Silver Blaze (1937). Arthur Wontner was called out of retirement to portray Holmes in this, Wontner's final appearance as the master detective. To flesh out the short story, the film has Holmes visiting his old friends the Baskervilles. This was fortunate for, while the film didn't do well at the box office, it enabled the studio to reissue it under the title Murder at the Baskervilles after Basil Rathbone's Hound of the Baskervilles proved such a great hit.
Silver Blaze was true to the story, Lyn Harding again appeared as Professor Moriarty, and this is a worthy addition to any collector's library. Although Wontner is somewhat older in this film, he still portrays a very enjoyable Holmes.
The Arthur Wontner films, and other Sherlock Holmes films of the period, can be found at Sherlock Holmes films (with Arthur Wontner and/or others as Holmes).
In January 1937, the German film Der Hund von Baskerville (The Hound of the Baskervilles) was released. I've only recently seen this version and, although the copy I reviewed had no English subtitles and I understand very little German, I know the story well enough to follow it.
It is suitably atmospheric. Bruno Guttner (as Holmes), Fritz Odemar (Dr. Watson), and Peter Voss ("Lord" Henry Baskerville) did a credible job and look the part of the character each portrayed. (I'd love to see it with subtitles because I missed some of the dialogue interplay between characters!)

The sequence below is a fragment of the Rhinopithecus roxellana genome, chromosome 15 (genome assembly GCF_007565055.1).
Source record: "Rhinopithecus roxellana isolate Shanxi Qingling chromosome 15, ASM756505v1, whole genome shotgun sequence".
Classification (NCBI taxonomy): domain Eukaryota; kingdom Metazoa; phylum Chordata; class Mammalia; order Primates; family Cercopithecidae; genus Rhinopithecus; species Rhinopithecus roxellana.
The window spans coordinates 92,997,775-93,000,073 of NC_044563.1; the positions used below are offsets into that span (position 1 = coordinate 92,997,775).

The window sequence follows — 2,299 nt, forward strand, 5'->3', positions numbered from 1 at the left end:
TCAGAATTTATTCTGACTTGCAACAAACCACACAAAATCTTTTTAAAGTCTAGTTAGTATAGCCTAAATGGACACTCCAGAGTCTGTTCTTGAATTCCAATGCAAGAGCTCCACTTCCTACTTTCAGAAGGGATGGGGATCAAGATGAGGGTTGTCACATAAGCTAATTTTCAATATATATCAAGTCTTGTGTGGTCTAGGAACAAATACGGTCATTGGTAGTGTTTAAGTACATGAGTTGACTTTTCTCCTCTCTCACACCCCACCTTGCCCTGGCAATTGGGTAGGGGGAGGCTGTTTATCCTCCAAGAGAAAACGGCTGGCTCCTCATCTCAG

Even with only one viewing I was able to catch a couple of scenes that may well have been "borrowed" by 20th Century Fox when they made the Basil Rathbone version a couple of years later. In one scene, Holmes covers the face of a portrait with his hand, revealing only the eyes (which vividly expose who the villain is).
The second scene that I believe likely influenced 20th Century Fox was the death of the villain (which I don't want to give away or spoil for you).
This film is an unexpected delight for me. I was able to view a copy with English subtitles. I first read about this film more than forty years ago but knew nothing about it. David Stuart Davies simply said it was a spoof, but I was not prepared for the sheer fun I enjoyed while watching it.
Two con men dress up as Holmes and Watson. (Actually, there's more to it than this but, again, I don't want to spoil it for you!)
People think they're really Holmes and Watson, although they deny it vociferously. This is a ruse intentionally devised to convince people that they are, indeed, the master detective and his biographer. In the process they are given some cases to solve, which they accept and follow through with. The investigations and deductions are right on target and very satisfying for a Holmes enthusiast. The film is a comedy but includes genuine suspense and romance.
In one scene, Holmes is in one bathtub in a hotel while Watson is in another bathtub in the same suite. Both are singing away ("Jawohl, meine Herr'n," which proved to be a big hit among audiences).
Holmes (actually the character Morris Flynn) is played by Hans Albers, and Dr. Watson (a.k.a. Macky McMacpherson) is played by Heinz Ruhmann. Albers and Ruhmann have been well-known stars of cinema in Germany.
Because of their impersonating Holmes and Watson, they are eventually put on trial. During their defense and the denoument of the film Holmes (i.e., Flynn) reveals the solutions to a number of their "cases" and there is a surprising, and surprisingly delightful and satisfying, conclusion. An unexpected eyewitness presents himself on their behalf. Now that I've seen it I feel confident that it is destined to become one of my favorite films and I expect to watch it many times in the future.
To Be Continued...